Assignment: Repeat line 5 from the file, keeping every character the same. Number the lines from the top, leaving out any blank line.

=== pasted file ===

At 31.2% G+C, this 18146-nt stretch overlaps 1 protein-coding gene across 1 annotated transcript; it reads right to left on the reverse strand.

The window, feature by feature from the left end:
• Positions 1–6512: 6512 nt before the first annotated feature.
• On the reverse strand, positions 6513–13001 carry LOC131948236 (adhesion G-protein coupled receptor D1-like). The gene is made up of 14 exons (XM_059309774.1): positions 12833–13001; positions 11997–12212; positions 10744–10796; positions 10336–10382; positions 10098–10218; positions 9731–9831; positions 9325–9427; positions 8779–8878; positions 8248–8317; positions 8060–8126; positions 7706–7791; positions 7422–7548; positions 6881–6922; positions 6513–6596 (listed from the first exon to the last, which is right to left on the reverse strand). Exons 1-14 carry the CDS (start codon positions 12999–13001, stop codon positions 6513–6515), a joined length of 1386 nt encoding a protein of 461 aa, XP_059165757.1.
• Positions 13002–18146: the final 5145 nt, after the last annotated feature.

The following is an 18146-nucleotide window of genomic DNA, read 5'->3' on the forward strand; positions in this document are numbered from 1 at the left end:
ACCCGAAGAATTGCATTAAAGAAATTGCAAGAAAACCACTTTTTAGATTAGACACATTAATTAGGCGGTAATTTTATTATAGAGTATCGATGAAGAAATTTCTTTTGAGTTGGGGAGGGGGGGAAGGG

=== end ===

• Positions 13002–18146: the final 5145 nt, after the last annotated feature.